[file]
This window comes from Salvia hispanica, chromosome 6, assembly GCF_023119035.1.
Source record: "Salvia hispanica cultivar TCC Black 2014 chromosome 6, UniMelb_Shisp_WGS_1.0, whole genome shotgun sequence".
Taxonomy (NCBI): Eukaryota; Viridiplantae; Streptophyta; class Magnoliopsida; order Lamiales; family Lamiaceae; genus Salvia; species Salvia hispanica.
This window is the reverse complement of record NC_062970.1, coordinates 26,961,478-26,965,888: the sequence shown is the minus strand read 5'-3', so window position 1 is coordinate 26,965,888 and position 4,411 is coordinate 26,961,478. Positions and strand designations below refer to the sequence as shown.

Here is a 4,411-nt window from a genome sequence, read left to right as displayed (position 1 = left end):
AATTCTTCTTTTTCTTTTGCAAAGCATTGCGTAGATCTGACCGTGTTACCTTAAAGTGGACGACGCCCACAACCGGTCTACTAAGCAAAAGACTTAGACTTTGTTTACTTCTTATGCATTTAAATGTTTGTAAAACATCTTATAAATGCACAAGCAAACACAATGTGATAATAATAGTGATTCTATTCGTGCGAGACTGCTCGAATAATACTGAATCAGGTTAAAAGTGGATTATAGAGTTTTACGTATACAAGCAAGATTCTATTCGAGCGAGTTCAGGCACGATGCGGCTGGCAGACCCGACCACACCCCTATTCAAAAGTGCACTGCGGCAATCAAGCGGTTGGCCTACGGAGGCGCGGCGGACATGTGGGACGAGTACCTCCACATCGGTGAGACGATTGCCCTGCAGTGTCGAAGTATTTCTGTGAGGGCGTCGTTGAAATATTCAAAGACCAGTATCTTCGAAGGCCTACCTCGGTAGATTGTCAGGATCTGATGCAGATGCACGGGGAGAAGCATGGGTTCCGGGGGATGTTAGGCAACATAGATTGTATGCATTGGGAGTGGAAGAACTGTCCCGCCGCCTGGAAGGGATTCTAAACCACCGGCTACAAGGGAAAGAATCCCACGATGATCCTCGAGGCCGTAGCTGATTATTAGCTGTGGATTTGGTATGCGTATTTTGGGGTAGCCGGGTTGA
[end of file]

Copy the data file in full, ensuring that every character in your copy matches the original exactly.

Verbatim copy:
This window comes from Salvia hispanica, chromosome 6, assembly GCF_023119035.1.
Source record: "Salvia hispanica cultivar TCC Black 2014 chromosome 6, UniMelb_Shisp_WGS_1.0, whole genome shotgun sequence".
Taxonomy (NCBI): Eukaryota; Viridiplantae; Streptophyta; class Magnoliopsida; order Lamiales; family Lamiaceae; genus Salvia; species Salvia hispanica.
This window is the reverse complement of record NC_062970.1, coordinates 26,961,478-26,965,888: the sequence shown is the minus strand read 5'-3', so window position 1 is coordinate 26,965,888 and position 4,411 is coordinate 26,961,478. Positions and strand designations below refer to the sequence as shown.

Here is a 4,411-nt window from a genome sequence, read left to right as displayed (position 1 = left end):
AATTCTTCTTTTTCTTTTGCAAAGCATTGCGTAGATCTGACCGTGTTACCTTAAAGTGGACGACGCCCACAACCGGTCTACTAAGCAAAAGACTTAGACTTTGTTTACTTCTTATGCATTTAAATGTTTGTAAAACATCTTATAAATGCACAAGCAAACACAATGTGATAATAATAGTGATTCTATTCGTGCGAGACTGCTCGAATAATACTGAATCAGGTTAAAAGTGGATTATAGAGTTTTACGTATACAAGCAAGATTCTATTCGAGCGAGTTCAGGCACGATGCGGCTGGCAGACCCGACCACACCCCTATTCAAAAGTGCACTGCGGCAATCAAGCGGTTGGCCTACGGAGGCGCGGCGGACATGTGGGACGAGTACCTCCACATCGGTGAGACGATTGCCCTGCAGTGTCGAAGTATTTCTGTGAGGGCGTCGTTGAAATATTCAAAGACCAGTATCTTCGAAGGCCTACCTCGGTAGATTGTCAGGATCTGATGCAGATGCACGGGGAGAAGCATGGGTTCCGGGGGATGTTAGGCAACATAGATTGTATGCATTGGGAGTGGAAGAACTGTCCCGCCGCCTGGAAGGGATTCTAAACCACCGGCTACAAGGGAAAGAATCCCACGATGATCCTCGAGGCCGTAGCTGATTATTAGCTGTGGATTTGGTATGCGTATTTTGGGGTAGCCGGGTTGA